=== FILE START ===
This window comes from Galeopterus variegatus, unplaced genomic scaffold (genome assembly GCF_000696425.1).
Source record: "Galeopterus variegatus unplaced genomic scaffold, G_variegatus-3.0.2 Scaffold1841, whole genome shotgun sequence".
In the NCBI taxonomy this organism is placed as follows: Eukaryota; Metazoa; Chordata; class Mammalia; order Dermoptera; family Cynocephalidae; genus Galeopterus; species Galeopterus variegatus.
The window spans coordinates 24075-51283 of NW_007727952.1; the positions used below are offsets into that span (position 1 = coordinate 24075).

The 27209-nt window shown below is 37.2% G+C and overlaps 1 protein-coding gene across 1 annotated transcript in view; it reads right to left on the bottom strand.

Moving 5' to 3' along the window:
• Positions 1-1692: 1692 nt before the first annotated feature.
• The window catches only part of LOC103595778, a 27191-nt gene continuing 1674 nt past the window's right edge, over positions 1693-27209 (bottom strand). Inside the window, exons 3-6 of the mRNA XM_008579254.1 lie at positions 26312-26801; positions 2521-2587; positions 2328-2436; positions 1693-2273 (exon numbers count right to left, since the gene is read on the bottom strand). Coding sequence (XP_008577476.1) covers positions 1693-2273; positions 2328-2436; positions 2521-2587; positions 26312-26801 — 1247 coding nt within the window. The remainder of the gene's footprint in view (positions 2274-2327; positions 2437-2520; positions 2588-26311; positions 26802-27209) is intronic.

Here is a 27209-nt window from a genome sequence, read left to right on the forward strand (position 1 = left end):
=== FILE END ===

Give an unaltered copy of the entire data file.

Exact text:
This window comes from Galeopterus variegatus, unplaced genomic scaffold (genome assembly GCF_000696425.1).
Source record: "Galeopterus variegatus unplaced genomic scaffold, G_variegatus-3.0.2 Scaffold1841, whole genome shotgun sequence".
In the NCBI taxonomy this organism is placed as follows: Eukaryota; Metazoa; Chordata; class Mammalia; order Dermoptera; family Cynocephalidae; genus Galeopterus; species Galeopterus variegatus.
The window spans coordinates 24075-51283 of NW_007727952.1; the positions used below are offsets into that span (position 1 = coordinate 24075).

The 27209-nt window shown below is 37.2% G+C and overlaps 1 protein-coding gene across 1 annotated transcript in view; it reads right to left on the bottom strand.

Moving 5' to 3' along the window:
• Positions 1-1692: 1692 nt before the first annotated feature.
• The window catches only part of LOC103595778, a 27191-nt gene continuing 1674 nt past the window's right edge, over positions 1693-27209 (bottom strand). Inside the window, exons 3-6 of the mRNA XM_008579254.1 lie at positions 26312-26801; positions 2521-2587; positions 2328-2436; positions 1693-2273 (exon numbers count right to left, since the gene is read on the bottom strand). Coding sequence (XP_008577476.1) covers positions 1693-2273; positions 2328-2436; positions 2521-2587; positions 26312-26801 — 1247 coding nt within the window. The remainder of the gene's footprint in view (positions 2274-2327; positions 2437-2520; positions 2588-26311; positions 26802-27209) is intronic.

Here is a 27209-nt window from a genome sequence, read left to right on the forward strand (position 1 = left end):